A health worker administers vaccine drops to a child during a polio vaccination campaign in Karachi

Neil Johnson, journalist

The Covid-19 pandemic has proven an extra challenge for not-for-profit and non-governmental organisations (NGOs), many of which work to improve life for the most vulnerable in some of the world’s most volatile areas.

Maintaining business as usual can be a challenge at the best of times for such organisations. For the country accountant of a non-profit, whose task is to ensure a broad spectrum of the organisation’s financial (and therefore operational) services remain unaffected, the Covid pandemic has been uniquely disruptive.

Nevertheless, there are still many good reasons to work for a non-profit, says Waseem Khan ACCA, a Pakistan-based country accountant for Médecins Sans Frontières (MSF). He points to ‘a calm and enjoyable work environment, and inner satisfaction from working to support vulnerable communities as well as being part of a diversified international team and interacting with people from many cultures’.

The role

Much like a corporate head office accountant with oversight of finance teams at locations throughout a country, the not-for-profit country accountant handles accounting tasks at country headquarters and provides ongoing support to project accountants in the field. The big departure from a similar corporate role is that the NGO end goal has less to do with profit and more to do with ensuring unbroken service provision in challenging environments.

The NGO end goal has less to do with profit and more to do with ensuring unbroken service provision in challenging environments

The core of the role covers a broad set of accounting areas. They include invoice and payment management, daily bookkeeping, monthly closing, tax compliance, audit and bank management; depending on the size and scope of the organisation, there may be more or less to do. You must also have the ability to perform cost analysis, to identify and report risks and problems, to assure strict compliance and to explain procedures to seniors and juniors.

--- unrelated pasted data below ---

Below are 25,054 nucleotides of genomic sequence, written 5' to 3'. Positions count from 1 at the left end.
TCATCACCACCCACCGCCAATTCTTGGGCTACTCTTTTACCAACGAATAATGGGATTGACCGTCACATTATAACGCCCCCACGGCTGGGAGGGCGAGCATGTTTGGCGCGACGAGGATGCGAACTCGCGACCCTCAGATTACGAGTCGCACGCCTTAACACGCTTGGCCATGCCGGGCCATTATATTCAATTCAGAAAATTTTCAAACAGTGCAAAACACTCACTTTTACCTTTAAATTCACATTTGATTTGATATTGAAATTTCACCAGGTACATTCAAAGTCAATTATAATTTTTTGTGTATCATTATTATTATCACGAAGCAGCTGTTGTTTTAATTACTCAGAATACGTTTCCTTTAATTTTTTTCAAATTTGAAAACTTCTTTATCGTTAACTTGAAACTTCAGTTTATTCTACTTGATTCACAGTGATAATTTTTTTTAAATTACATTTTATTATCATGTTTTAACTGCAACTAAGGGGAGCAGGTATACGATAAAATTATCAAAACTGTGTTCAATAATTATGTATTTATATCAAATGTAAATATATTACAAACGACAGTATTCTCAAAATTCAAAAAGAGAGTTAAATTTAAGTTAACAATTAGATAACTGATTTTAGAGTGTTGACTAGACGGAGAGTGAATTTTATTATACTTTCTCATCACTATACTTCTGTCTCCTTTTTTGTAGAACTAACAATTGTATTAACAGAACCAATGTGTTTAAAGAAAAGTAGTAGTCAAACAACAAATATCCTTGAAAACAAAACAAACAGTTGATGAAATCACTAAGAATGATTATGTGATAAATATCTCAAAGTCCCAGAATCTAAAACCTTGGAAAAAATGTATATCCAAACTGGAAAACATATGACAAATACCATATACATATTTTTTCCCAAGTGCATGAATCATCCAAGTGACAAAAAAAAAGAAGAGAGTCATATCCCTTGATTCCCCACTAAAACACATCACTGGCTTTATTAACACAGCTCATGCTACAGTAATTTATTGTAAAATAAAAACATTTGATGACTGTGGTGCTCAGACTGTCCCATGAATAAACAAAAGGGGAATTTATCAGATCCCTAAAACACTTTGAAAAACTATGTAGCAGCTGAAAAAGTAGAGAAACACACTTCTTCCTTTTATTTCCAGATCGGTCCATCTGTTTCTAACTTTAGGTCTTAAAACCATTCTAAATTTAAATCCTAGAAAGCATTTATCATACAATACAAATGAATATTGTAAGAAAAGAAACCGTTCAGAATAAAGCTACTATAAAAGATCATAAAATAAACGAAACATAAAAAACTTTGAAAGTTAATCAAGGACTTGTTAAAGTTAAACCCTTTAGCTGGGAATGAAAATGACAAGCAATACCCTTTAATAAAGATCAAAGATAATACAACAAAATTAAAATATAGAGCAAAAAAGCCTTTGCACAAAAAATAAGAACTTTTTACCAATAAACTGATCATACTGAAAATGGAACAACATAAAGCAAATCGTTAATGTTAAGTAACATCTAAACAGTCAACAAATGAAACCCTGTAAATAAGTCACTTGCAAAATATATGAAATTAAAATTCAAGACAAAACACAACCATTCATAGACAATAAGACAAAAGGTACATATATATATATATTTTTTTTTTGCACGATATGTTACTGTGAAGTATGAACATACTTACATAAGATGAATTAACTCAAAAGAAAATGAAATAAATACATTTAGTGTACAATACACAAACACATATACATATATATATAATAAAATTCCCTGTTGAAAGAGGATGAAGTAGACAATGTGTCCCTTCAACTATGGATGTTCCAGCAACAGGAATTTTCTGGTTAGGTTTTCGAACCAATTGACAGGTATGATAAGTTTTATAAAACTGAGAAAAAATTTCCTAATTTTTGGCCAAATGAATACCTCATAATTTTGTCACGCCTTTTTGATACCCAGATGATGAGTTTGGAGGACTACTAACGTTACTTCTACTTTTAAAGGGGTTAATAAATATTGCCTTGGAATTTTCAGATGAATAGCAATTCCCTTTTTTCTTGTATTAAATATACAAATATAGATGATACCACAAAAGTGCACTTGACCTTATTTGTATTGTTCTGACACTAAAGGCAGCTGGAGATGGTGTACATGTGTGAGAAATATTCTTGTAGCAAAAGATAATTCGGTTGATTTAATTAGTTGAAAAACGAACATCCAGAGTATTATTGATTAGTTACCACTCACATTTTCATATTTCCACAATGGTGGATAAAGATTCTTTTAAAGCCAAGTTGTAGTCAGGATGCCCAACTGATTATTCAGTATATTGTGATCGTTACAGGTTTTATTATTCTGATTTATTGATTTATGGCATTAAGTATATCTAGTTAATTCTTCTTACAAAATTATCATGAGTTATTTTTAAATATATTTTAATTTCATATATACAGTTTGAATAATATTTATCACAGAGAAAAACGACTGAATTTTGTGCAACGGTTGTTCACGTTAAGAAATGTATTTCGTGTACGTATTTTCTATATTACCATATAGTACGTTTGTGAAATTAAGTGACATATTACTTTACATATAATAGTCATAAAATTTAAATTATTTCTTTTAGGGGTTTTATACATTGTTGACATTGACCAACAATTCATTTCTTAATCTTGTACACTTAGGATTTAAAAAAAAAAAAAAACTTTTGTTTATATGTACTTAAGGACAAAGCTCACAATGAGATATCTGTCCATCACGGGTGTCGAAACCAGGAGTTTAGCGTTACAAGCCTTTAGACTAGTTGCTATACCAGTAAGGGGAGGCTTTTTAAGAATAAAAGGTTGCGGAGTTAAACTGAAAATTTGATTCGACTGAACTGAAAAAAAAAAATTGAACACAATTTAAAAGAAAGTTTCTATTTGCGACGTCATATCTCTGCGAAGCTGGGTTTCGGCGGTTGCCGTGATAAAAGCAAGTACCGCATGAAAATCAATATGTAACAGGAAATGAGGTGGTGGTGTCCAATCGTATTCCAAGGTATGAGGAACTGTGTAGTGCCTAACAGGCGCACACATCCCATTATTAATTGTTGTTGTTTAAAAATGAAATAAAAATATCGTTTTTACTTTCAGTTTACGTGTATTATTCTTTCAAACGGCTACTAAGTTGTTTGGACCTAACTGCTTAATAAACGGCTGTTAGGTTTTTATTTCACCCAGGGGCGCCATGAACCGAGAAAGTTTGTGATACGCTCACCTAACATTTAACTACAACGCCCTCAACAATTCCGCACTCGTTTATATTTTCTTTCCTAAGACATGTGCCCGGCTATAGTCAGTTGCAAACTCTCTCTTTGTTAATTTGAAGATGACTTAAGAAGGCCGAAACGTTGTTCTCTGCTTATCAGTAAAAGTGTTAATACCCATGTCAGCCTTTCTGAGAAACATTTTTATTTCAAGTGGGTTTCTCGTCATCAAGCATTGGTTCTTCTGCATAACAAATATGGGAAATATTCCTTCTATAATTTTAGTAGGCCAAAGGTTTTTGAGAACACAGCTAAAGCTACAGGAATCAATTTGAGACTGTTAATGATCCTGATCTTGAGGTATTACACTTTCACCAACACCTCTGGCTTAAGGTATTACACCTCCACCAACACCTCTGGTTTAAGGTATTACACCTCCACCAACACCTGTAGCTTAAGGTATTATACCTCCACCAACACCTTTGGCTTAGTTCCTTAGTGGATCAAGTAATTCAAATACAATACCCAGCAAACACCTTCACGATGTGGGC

You may also manage and support project accountants in the field, which can mean travelling to volatile areas to meet teams, assess performance and risk, and drive improvements. Looking up the chain of command, the country accountant will frequently report to finance seniors, such as country finance managers and coordinators.

Key skills

As would be expected from such a broad role, it’s vital to be technically proficient and competent with relevant finance and accounting tools. Expertise in Excel is a given, but skills with tools such as QuickBooks and other cloud-based accounting and IT systems are also valuable.

Depending on the country accountant’s location and the organisation’s home country, you will likely need a broad understanding of local and international accounting standards, including US GAAP and IFRS Standards, as well as regulations relevant to your organisation.

The soft skills required by the role are rigorousness and being detail- and results-oriented. A commitment to excellence, good organisational skills, self-motivation and a strong sense of personal integrity are also important. Excellent communication skills and the capacity to work in multidisciplinary international teams are key.

The role may also require the flexibility and adaptability to work in remote areas with marginalised communities. You may need to work long hours in cases of emergency and extra days to meet project needs.

Getting in and getting on

The ACCA Qualification and a degree will be preferred by hiring managers. However, experience will also play a big part in selection. Khan, for example, built up his experience in the corporate sector as well as with other development organisations before joining MSF.

Opportunities for progression include moving up to finance and accountancy manager, which would then lead to finance coordinator (country finance head). Given the global scope of many NGOs, there is the opportunity to work overseas and to move beyond a country focus and into senior finance and board level roles with global oversight, as well as into non-executive director or consulting roles.